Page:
Bluetooth 4.0 Specification Gets Official

The Bluetooth Special Interest Group (SIG) has completed its promising specification for Bluetooth 4.0, though we’ll have to wait until the end of the year to buy devices that use the new technology.

The Bluetooth Special Interest Group (SIG) yesterday announced the formal adoption of Bluetooth Core Specification Version 4.0, with the hallmark feature, low energy technology. This final step signals to Bluetooth SIG members that the Bluetooth SIG Qualification Program is now open for qualification of all Bluetooth product types to the Version 4.0 Specification. However, we’ll have to wait until the end of the year to buy devices that use the new technology.

Announcing the completion of Bluetooth 4.0 at its all-hands meeting in Seattle on Tuesday, the Bluetooth SIG is touting the spec for its ability to work with low-energy devices, such as watches and health sensors. According to the SIG, the new 4.0 core specification should allow devices to run on coin-cell batteries “for years,” with a new ultra-low-power duty mode. But Bluetooth 4.0 will also provide higher speeds for peripherals to communicate with mobile phones, computers, and other gadgets.

First unveiled last December, Bluetooth 4.0 actually offers three specifications in one, all of which can work individually or in tandem, according to the Bluetooth SIG. Classic Bluetooth is the familiar standard that wirelessly connects peripherals with other devices at a speed of around 3 megabits per second (Mbps).

Low-energy Bluetooth technology will be used to connect low-power devices, such as watches and pedometers, that need to run for a year or more on the same small coin-cell battery. High-speed Bluetooth will use 802.11g Wi-Fi to carry its signal and could offer ranges as far as 200 feet and transfer rates comparable to those of current Wi-Fi standards. High-speed Bluetooth should deliver enough oomph to let us transfer our video, music, and photos between our phones, cameras, computers, and TVs.

The Bluetooth SIG seems especially keen on the new spec’s ability to support medical, health, and fitness devices. For example, Bluetooth 4.0 could communicate with sensors used in pedometers or glucose monitors, explained the SIG, thereby saving power, cost, and space in those devices. Watches using Bluetooth 4.0 could collect information from fitness sensors connected to someone’s body and send that data to a phone or PC.

“Bluetooth v4.0 throws open the doors to a host of new markets for Bluetooth manufacturers and products such as watches, remote controls, and a variety of medical and in-home sensors,” said Michael Foley, executive director of the Bluetooth SIG, in a statement. “Many of these products run on button-cell batteries that must last for years versus hours and will also benefit from the longer range enabled by this new version of the Bluetooth specification.”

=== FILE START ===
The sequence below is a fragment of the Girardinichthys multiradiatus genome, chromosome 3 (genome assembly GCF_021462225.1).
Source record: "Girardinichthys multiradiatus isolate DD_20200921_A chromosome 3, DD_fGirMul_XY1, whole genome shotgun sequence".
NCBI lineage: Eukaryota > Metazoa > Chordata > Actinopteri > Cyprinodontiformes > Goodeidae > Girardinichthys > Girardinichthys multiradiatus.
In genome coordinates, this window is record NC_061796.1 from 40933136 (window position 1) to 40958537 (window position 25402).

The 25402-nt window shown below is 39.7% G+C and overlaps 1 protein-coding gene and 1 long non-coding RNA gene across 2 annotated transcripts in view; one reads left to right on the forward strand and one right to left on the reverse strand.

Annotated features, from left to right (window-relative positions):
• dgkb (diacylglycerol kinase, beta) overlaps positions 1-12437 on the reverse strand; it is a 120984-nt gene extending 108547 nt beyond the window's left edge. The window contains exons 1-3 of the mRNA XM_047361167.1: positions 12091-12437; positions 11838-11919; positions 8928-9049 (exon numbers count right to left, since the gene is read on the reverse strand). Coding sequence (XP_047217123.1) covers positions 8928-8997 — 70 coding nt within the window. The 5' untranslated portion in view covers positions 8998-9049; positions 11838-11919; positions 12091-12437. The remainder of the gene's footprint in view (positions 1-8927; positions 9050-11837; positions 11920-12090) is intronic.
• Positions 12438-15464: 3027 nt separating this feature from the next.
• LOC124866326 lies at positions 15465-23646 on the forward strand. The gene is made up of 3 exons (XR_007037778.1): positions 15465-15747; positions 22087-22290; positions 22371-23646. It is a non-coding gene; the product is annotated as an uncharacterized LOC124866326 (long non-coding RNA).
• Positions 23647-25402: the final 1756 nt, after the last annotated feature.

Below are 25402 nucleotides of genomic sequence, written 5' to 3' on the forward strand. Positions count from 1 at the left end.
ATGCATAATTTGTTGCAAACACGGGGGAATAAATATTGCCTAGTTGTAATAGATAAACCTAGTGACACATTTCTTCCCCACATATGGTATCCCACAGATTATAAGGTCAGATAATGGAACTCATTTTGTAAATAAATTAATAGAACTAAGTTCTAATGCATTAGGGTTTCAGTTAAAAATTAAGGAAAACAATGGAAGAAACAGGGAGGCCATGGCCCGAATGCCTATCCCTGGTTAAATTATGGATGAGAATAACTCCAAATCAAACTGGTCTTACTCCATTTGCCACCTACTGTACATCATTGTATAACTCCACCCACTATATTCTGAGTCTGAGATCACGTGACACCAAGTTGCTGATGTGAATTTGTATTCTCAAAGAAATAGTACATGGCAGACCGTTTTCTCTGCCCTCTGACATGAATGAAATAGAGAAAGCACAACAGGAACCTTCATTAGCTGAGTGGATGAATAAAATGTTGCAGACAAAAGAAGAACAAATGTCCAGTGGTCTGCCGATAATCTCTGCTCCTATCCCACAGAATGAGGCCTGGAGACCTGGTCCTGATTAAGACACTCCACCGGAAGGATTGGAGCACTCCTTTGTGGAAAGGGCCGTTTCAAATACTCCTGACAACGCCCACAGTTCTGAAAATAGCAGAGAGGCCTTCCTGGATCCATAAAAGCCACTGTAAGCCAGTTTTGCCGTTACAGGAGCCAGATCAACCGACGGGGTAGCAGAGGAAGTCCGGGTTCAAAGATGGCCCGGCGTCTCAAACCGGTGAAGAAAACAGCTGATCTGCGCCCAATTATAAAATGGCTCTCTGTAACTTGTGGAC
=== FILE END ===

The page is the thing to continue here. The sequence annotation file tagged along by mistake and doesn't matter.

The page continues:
Manufacturers of Bluetooth products have until the end of June to test the new specification and start integrating it into their products. As a result, cool new devices running Bluetooth 4.0 won’t be ready for us to buy until the end of the year or the beginning of 2011.

About Bluetooth Wireless Technology

Bluetooth wireless technology is the global short-range wireless standard for personal connectivity of a broad range of electronic devices. The technology continues to evolve, building on its inherent strengths – small-form factor radio, low power, low cost, built-in security, robustness, ease-of-use, and ad hoc networking abilities.

This evolution now provides manufacturers and consumers with three options for connecting wirelessly – Classic Bluetooth technology for use in a wide range of consumer electronics; Bluetooth high speed technology for the transfer of video, music and photos between phones, cameras, camcorders, PCs and TVs; and Bluetooth low energy technology for low power sensor devices and new web services within the healthcare, fitness, security, home entertainment, automotive and automation industries.

More than eight new Bluetooth enabled products are qualified every working day and more than 19 million Bluetooth units are shipping per week. There are nearly three billion Bluetooth devices in the marketplace and that number climbs daily, making it the only proven wireless choice for developers, product manufacturers, and consumers worldwide.

About Bluetooth Low Energy Wireless Technology

Bluetooth low energy technology is a new low energy enhancement to the Bluetooth wireless technology Core Specification that paves the way to a vast new market for watches, remote controls, and healthcare and sports sensors.

It has the potential to communicate with the hundreds of millions of Bluetooth enabled mobile phones, PCs and PDAs that are shipped each year. Consuming minimal power, it offers long-lasting connectivity, dramatically extending the range of potential applications and opening the door to brand new web services.

Bluetooth low energy features ultra-low peak, average and idle mode power consumption; ultra-low cost plus small size for accessories and human interface devices (HIDs); minimal cost and size addition to handsets and PCs; global, intuitive and secure multi-vendor interoperability.

About the Bluetooth SIG

The Bluetooth Special Interest Group (SIG), comprised of leaders in the telecommunications, computing, consumer electronics, automotive and network industries, is driving development of Bluetooth wireless technology and bringing it to market.

The Bluetooth SIG includes Promoter member companies Ericsson, Intel, Lenovo, Microsoft, Motorola, Nokia and Toshiba, along with over 13,000 Associate and Adopter member companies. The Bluetooth SIG, Inc. headquarters are located in Kirkland, Washington, U.S.A. [Bluetooth SIG via Engadget and PC Mag]

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